math for how this thing works, and wrote about that there. Here then,
is the second half of that discussion, which should explain why there
really is not any worry about error.
It goes a bit like this:
- I'm cutting 1/4" finger joints. I've got a Freud box joint blade set in
my saw, set to cut a nice square cut exactly 1/4" wide.
- I have a threaded rod that moves the stock box, which is 16tpi, (threads
per inch). So each full turn of the rod moves the box 1/16th of an inch.
- I have a 12 tooth gear (the smaller one) mounted on the rod, which I am
- I have a 48 tooth gear mounted in the gear block, which is meshing with
the 12 tooth gear.
- This big gear has a handle on it, which I use for turning the gear.
48/12 = 4. So each full turn of the 48 tooth gear turns the 12 tooth
gear 4 times.
- Therefore, each full turn of the 48 tooth gear turns the threaded rod 4
times. 4 x 1/16th = 1/4.
- Therefore, each full turn of the 48 tooth gear moves the stock one
- Therefore, for making 1/4" finger joints, I turn the 48 tooth gear twice
after each cut. That moves the stock 1/2". 1/4" for the bit just cut,
and 1/4" for the next finger.
So, the question remains. I am just eyeballing this as I turn the gear.
What if I'm off? What kind of error do I get?
First of all, the gear mounting block has a clamp in it. The 48-tooth
gear is removable. (So you can put in different sized gears for
different cuts.) So when I set up the jig to make my cut, I loosened the
clamp, lifted up the gear, and then moved it and set it back down such
that the handle on the gear was positioned right beside the secondary
gear. This gives me a nice visual reference for stopping the gear each
time I turn it.
But secondly, and more importantly, let's go back to math.
Suppose I do make a mistake. There are 48 teeth on this gear. Let's say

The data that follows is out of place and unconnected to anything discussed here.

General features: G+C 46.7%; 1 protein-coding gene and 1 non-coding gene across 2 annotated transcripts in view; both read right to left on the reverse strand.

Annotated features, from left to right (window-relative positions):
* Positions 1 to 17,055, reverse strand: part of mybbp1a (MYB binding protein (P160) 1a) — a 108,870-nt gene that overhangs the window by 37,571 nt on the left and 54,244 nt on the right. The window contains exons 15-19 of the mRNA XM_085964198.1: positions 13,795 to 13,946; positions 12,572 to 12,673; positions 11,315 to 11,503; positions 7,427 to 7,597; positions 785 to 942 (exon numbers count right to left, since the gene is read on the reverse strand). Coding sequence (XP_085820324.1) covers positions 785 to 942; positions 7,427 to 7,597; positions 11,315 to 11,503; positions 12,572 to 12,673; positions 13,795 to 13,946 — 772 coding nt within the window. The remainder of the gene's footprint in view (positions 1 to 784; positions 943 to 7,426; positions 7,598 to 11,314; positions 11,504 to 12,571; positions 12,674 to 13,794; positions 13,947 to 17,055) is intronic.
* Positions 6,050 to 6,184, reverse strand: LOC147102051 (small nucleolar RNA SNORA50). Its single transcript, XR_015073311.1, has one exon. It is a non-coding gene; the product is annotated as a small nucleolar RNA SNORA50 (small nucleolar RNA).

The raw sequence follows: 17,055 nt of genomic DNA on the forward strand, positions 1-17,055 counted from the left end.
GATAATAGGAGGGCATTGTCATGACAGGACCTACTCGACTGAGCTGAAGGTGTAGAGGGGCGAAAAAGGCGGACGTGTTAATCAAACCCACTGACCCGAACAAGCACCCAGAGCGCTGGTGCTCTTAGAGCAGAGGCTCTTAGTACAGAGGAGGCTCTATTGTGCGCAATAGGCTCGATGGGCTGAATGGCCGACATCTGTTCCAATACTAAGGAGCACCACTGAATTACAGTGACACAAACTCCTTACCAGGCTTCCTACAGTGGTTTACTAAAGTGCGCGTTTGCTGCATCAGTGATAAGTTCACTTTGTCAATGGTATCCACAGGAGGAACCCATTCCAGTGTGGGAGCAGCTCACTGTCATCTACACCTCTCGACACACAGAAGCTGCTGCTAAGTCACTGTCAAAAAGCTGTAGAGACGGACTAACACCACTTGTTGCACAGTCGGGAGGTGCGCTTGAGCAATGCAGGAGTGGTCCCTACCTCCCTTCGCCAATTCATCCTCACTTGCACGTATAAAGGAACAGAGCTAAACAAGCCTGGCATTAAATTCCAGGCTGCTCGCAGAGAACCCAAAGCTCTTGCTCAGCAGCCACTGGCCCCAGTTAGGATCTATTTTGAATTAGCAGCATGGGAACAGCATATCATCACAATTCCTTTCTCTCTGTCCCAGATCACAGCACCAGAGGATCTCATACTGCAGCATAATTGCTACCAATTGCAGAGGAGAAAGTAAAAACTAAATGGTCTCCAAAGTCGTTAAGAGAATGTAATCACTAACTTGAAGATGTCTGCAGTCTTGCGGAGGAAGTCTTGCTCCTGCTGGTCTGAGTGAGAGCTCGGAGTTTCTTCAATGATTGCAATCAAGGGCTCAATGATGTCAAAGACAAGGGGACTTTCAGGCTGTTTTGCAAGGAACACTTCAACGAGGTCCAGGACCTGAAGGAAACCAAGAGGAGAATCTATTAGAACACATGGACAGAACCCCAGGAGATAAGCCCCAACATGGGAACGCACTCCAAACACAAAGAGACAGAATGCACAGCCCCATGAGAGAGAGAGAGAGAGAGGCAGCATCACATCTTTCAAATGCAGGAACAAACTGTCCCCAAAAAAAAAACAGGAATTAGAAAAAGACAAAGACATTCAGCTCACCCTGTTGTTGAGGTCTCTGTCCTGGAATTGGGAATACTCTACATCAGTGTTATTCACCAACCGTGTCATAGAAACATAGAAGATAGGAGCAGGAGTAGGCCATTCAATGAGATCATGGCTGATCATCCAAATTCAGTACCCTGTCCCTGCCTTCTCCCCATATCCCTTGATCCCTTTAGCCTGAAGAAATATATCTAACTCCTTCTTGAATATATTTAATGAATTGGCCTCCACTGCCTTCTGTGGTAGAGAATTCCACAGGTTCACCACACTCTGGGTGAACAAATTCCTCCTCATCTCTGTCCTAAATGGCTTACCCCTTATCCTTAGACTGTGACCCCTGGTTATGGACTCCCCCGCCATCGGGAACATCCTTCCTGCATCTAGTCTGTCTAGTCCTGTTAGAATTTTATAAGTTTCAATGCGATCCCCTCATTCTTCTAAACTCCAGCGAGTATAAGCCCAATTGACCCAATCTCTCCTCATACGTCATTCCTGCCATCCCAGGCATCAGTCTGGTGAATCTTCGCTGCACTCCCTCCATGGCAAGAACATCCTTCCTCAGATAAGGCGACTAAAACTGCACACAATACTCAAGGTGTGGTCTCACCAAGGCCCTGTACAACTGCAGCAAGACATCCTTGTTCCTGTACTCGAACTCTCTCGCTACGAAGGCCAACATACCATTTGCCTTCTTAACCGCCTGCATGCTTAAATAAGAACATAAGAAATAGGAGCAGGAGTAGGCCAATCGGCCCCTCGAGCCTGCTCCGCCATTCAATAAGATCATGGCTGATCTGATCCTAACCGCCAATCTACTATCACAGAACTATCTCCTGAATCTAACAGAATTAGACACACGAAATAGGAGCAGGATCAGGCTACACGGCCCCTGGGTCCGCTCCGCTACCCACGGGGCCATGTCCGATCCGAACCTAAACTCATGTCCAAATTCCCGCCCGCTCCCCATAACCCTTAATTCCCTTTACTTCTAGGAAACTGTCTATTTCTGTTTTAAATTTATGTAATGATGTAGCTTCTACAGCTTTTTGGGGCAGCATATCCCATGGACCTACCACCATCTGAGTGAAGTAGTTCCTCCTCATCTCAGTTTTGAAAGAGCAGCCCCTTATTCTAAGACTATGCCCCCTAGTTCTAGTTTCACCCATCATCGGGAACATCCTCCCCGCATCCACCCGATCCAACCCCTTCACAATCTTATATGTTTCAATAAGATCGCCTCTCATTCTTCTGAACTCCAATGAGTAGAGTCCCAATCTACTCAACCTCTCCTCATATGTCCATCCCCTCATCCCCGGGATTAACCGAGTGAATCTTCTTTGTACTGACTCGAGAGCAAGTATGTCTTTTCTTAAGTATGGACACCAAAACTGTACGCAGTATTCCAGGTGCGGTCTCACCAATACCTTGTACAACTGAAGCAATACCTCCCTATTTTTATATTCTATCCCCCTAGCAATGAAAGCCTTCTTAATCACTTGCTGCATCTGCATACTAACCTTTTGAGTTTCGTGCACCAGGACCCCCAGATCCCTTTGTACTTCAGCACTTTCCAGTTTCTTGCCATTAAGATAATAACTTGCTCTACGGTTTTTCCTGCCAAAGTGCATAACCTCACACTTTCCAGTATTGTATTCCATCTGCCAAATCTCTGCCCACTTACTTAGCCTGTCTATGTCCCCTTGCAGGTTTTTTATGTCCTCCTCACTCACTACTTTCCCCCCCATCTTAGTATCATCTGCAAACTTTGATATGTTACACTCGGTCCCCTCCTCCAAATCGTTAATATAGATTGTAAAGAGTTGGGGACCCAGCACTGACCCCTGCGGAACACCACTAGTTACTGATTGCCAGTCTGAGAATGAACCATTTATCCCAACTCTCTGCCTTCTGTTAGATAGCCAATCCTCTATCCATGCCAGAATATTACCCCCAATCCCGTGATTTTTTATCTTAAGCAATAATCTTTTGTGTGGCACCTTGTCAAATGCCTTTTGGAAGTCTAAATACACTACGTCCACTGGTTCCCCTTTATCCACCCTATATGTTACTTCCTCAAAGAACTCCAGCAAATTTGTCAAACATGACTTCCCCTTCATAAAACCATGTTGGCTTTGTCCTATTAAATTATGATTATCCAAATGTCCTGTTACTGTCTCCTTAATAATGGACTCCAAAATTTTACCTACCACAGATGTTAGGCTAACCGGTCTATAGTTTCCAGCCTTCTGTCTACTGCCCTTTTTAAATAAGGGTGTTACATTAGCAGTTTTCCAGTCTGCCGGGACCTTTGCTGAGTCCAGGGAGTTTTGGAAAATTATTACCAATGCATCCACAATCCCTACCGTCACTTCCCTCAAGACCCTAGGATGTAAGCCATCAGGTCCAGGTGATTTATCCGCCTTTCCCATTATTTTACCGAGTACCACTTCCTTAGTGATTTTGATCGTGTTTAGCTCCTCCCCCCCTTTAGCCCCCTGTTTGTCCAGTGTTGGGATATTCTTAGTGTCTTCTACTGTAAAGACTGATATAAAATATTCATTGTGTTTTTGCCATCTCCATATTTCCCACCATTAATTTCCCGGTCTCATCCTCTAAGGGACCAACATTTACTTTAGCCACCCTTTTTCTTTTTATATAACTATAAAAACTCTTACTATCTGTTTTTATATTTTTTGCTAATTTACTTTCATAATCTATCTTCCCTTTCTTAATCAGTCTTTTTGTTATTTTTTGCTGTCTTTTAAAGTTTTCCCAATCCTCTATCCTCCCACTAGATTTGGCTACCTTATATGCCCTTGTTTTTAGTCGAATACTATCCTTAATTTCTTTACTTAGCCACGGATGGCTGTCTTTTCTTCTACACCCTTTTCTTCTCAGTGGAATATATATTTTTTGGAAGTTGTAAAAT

I make a turn and am sloppy and am off by one or two teeth when I stop
the gear, what happens? Remember, each full turn of the gear moves the
stock box 1/4". We're dealing with small measurements here, so I think
it is easier if we start talking about thousandths of an inch:
- 1/4" is is 0.25 inches, or 250 thousandths of an inch.
- 250 divided by 48 teeth is 5.2.
- Therefore, each tooth in that 48 tooth gear, in this setup, is
equivalent to moving the stock 5.2 thousandths of an inch.
- So if I'm off by two teeth, that is 10.4 thousandths of an inch.
One thousandths of an inch is .001"
- 10.4 thousandths is .0104" which is less than 1/64th of an inch (.0156")
--- It's actually about two-thirds of a 64th... Ummm, that is a bit
under 3/256th of an inch. (I'm the one doing the math, and I find 3/256th to be a silly fraction!)
So, in my example, if I am off by turning the gear two teeth, it is only
going to make a difference of less than a 64th of an inch. I don't think
that is really going to make much difference. (And I have a hard time
imagining being off by more than two teeth when turning the gear.)
PLEASE REMEMBER: This little bit of figuring is based on my
current setup. I am using a 48 tooth gear, meshed to the 12